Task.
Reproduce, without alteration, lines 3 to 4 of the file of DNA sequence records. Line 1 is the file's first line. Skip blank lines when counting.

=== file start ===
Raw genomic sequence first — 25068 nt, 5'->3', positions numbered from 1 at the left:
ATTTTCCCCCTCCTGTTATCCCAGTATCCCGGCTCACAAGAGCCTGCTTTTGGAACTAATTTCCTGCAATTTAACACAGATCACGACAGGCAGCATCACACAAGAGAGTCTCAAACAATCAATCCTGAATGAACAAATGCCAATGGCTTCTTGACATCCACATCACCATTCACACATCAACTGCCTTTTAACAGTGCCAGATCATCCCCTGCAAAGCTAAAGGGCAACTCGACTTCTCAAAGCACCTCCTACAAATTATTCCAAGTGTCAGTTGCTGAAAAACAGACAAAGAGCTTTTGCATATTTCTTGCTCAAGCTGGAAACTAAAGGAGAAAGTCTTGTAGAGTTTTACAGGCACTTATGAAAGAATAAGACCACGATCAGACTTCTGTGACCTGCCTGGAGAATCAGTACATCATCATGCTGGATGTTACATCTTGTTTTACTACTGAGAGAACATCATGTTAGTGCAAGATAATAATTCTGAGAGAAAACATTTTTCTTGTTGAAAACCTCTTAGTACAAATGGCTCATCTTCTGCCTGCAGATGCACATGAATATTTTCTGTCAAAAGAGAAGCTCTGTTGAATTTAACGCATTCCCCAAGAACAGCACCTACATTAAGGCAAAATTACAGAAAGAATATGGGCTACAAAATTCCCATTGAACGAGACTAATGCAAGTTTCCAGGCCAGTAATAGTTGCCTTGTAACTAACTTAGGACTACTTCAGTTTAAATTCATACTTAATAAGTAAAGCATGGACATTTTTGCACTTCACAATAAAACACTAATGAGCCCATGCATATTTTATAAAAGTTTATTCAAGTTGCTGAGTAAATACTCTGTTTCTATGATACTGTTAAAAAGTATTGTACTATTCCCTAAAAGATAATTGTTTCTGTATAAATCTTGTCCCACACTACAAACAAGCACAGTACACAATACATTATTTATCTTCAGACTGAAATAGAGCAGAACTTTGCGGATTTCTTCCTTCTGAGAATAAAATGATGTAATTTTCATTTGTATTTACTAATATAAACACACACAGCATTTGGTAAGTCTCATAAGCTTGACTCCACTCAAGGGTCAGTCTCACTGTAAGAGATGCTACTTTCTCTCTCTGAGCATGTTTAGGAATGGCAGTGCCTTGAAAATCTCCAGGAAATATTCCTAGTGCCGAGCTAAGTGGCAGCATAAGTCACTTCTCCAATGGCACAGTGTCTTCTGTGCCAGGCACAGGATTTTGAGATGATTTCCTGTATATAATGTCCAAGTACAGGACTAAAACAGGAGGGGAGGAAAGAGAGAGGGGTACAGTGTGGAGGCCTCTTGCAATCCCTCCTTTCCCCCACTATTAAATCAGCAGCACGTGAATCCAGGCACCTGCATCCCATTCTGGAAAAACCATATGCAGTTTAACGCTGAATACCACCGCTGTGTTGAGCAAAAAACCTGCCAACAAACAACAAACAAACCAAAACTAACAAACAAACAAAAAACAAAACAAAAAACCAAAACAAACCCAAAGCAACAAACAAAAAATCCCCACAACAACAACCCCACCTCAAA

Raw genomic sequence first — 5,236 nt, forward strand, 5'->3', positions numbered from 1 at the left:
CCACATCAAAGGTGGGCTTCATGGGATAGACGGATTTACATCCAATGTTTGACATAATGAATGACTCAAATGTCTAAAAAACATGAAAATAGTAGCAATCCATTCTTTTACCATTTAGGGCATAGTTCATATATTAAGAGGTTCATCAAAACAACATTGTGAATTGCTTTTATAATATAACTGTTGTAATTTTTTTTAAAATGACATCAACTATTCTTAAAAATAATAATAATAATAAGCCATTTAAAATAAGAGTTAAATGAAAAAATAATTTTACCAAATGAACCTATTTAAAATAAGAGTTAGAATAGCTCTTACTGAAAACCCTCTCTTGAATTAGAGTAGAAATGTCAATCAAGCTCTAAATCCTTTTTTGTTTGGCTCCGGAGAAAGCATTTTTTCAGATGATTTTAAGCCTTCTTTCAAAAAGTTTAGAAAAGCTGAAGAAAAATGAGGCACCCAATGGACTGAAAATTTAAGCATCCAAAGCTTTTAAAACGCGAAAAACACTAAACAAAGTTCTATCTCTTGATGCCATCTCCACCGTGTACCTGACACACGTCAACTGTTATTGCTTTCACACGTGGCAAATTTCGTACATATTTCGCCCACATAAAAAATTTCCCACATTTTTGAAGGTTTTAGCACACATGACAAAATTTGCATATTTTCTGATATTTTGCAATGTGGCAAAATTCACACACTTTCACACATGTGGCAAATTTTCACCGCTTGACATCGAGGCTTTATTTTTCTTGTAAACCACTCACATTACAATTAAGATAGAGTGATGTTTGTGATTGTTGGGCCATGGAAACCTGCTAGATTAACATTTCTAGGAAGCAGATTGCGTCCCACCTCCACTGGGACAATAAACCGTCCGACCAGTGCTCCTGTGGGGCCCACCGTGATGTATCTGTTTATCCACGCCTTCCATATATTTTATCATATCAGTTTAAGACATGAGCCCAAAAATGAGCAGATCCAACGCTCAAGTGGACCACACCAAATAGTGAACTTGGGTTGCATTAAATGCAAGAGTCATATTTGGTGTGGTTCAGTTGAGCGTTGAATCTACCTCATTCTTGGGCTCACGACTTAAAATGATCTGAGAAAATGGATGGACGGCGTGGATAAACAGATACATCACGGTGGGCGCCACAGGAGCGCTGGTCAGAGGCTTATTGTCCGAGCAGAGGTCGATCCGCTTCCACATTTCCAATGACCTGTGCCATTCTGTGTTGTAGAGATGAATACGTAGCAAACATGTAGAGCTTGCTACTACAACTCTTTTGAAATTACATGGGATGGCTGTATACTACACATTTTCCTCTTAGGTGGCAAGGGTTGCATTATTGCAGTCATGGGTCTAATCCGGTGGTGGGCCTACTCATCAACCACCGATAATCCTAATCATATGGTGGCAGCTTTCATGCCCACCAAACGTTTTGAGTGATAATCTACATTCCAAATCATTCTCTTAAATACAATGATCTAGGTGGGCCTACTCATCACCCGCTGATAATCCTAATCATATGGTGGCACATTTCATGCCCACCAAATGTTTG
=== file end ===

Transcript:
Raw genomic sequence first — 5,236 nt, forward strand, 5'->3', positions numbered from 1 at the left:
CCACATCAAAGGTGGGCTTCATGGGATAGACGGATTTACATCCAATGTTTGACATAATGAATGACTCAAATGTCTAAAAAACATGAAAATAGTAGCAATCCATTCTTTTACCATTTAGGGCATAGTTCATATATTAAGAGGTTCATCAAAACAACATTGTGAATTGCTTTTATAATATAACTGTTGTAATTTTTTTTAAAATGACATCAACTATTCTTAAAAATAATAATAATAATAAGCCATTTAAAATAAGAGTTAAATGAAAAAATAATTTTACCAAATGAACCTATTTAAAATAAGAGTTAGAATAGCTCTTACTGAAAACCCTCTCTTGAATTAGAGTAGAAATGTCAATCAAGCTCTAAATCCTTTTTTGTTTGGCTCCGGAGAAAGCATTTTTTCAGATGATTTTAAGCCTTCTTTCAAAAAGTTTAGAAAAGCTGAAGAAAAATGAGGCACCCAATGGACTGAAAATTTAAGCATCCAAAGCTTTTAAAACGCGAAAAACACTAAACAAAGTTCTATCTCTTGATGCCATCTCCACCGTGTACCTGACACACGTCAACTGTTATTGCTTTCACACGTGGCAAATTTCGTACATATTTCGCCCACATAAAAAATTTCCCACATTTTTGAAGGTTTTAGCACACATGACAAAATTTGCATATTTTCTGATATTTTGCAATGTGGCAAAATTCACACACTTTCACACATGTGGCAAATTTTCACCGCTTGACATCGAGGCTTTATTTTTCTTGTAAACCACTCACATTACAATTAAGATAGAGTGATGTTTGTGATTGTTGGGCCATGGAAACCTGCTAGATTAACATTTCTAGGAAGCAGATTGCGTCCCACCTCCACTGGGACAATAAACCGTCCGACCAGTGCTCCTGTGGGGCCCACCGTGATGTATCTGTTTATCCACGCCTTCCATATATTTTATCATATCAGTTTAAGACATGAGCCCAAAAATGAGCAGATCCAACGCTCAAGTGGACCACACCAAATAGTGAACTTGGGTTGCATTAAATGCAAGAGTCATATTTGGTGTGGTTCAGTTGAGCGTTGAATCTACCTCATTCTTGGGCTCACGACTTAAAATGATCTGAGAAAATGGATGGACGGCGTGGATAAACAGATACATCACGGTGGGCGCCACAGGAGCGCTGGTCAGAGGCTTATTGTCCGAGCAGAGGTCGATCCGCTTCCACATTTCCAATGACCTGTGCCATTCTGTGTTGTAGAGATGAATACGTAGCAAACATGTAGAGCTTGCTACTACAACTCTTTTGAAATTACATGGGATGGCTGTATACTACACATTTTCCTCTTAGGTGGCAAGGGTTGCATTATTGCAGTCATGGGTCTAATCCGGTGGTGGGCCTACTCATCAACCACCGATAATCCTAATCATATGGTGGCAGCTTTCATGCCCACCAAACGTTTTGAGTGATAATCTACATTCCAAATCATTCTCTTAAATACAATGATCTAGGTGGGCCTACTCATCACCCGCTGATAATCCTAATCATATGGTGGCACATTTCATGCCCACCAAATGTTTG